This has been “a week”. A good “week”… but a “week” nonetheless. Actually, more appropriately, I should say it’s been a “two and a half years”… and technically we are not done yet, but the Sword of Damocles has been removed. (Thank God.)
For those of you who are not aware, the Law Offices of Lieberman and Taormina have been representing a soldier down in San Diego who was arrested for a crime he did not commit.
I don’t say that lightly.
This is not defense advocacy trying to shine a light most favorable on our client. This guy is 100% stone-cold innocent. Worse… he is a good guy. A soldier’s soldier, and solid husband and father. He was attacked in San Diego and used reasonable, measured force to defend himself during that attack.
We were asked by his command to provide him legal services and he sort of became our “cause celebre”. We decided early on to handle this case pro bono, which for him was a good thing, since we have probably poured easily over a hundred grand in hours into this thing.
Last week we finally had a trial scheduled. Well… the trial did not happen. We did, however, “win”, and our client is no longer in any danger of losing his liberty, his military career, or his family for that matter. The case will not be completely resolved until December of this year, but he is now free from the constant fear he would be going away for seven years. We consider this to be a major win for us. (Incidentally, it also keeps our win rate at 100%!)
I cannot really talk about the particulars of this case until it has been completely resolved in December… so we will table this for now, save for the fact that everyone is extremely happy.
It also sets the tone, for the real story behind this blog… personal branding, and being the person you want to be or, at the very least, the person you want the world to think you are.
As we left the courthouse, the LTC (Cosmo has just been promoted from Major to Lieutenant Colonel), our client (the SGT), as well as myself were both elated and exhausted. After consuming a hamburger and beer at a local tavern next to the courthouse we decided it would be entirely appropriate to find a cigar lounge and have a celebratory smoke. (The LTC had brought along a few 15-year-old Cubans for a victory smoke… hoping and praying we would actually get to have a victory smoke.)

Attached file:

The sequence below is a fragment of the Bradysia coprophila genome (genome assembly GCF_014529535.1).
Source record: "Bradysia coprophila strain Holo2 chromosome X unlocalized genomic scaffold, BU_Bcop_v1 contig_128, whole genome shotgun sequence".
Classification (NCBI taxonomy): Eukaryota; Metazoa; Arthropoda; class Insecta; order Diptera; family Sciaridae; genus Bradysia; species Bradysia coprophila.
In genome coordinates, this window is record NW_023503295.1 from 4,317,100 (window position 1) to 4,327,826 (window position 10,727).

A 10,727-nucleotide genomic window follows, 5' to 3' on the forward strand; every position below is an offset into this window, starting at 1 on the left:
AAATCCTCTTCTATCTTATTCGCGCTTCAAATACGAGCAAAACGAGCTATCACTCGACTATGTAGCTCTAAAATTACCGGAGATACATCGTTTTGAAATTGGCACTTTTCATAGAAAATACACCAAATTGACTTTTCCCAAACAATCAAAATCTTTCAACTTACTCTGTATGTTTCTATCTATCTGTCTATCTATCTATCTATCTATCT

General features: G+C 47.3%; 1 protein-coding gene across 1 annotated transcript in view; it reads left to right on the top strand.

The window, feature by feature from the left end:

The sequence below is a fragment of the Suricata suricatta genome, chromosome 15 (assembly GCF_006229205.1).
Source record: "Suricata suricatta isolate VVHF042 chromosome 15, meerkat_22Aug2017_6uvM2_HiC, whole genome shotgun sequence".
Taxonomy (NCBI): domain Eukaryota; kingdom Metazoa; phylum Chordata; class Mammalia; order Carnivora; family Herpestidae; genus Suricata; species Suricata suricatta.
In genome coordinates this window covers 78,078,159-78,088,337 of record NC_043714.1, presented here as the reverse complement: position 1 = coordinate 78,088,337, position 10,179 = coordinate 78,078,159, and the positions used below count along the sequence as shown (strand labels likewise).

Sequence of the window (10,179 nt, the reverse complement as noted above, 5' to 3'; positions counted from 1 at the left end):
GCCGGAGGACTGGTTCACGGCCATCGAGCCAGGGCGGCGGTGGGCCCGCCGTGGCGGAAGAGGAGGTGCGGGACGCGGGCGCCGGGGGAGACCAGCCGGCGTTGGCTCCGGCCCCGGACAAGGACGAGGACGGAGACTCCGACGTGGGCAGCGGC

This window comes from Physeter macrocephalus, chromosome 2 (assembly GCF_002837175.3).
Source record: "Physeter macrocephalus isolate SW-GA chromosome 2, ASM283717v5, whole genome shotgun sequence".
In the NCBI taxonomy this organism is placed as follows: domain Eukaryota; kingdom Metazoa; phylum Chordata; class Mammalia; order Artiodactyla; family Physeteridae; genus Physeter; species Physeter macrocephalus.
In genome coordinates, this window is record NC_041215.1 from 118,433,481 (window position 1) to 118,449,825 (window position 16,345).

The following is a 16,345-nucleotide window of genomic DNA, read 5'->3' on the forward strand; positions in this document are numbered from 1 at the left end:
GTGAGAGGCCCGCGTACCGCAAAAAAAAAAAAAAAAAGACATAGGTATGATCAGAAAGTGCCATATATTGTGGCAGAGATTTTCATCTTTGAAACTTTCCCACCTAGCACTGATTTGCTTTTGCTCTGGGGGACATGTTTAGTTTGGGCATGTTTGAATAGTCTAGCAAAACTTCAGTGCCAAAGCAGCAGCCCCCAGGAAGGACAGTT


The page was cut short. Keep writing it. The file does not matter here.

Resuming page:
A quick Yelp search yielded a place in downtown San Diego called Cigars and Coffee. Because why not have a cigar lounge where you can get a cup of joe?
Turns out that Cigars and Coffee is a sort of makeshift establishment. It originated as a cigar factory and decided to add on a smoking lounge. They wanted to serve booze, but could not get a liquor license. So… they decided to sell coffee and pastries instead. Oh yeah… and hookahs as well.
The place looks like a Starbucks that is all grown up.
We walked in and took a seat on a couple of couches and surveyed the other patrons in the establishment. There was a couple sitting at a table working on their laptops and sharing a hookah in one corner. A solitary gentleman was lounging on a couch and smoking a cigar while he scrolled through his phone. Then… towards the back of the lounge I saw them, or more specifically, him.
Two men were sitting next to each other, smoking cigars, and paying close attention to everyone who was in the lounge as well. One was white, the other black. The white gentleman can best be described as central castings answer to a Russian gangster. He looked to be in his early fifties with a neck-long pointed beard. He was extremely well built and his muscular structure provided the perfect architecture for a series of green tattoos visible under his open- necked dress shirt. Past his red blazer, you could see the distal end of the chest tattoo peaking out of his shirt sleeve and under his Rolex watch. We now refer to this guy as “The Oligarch”.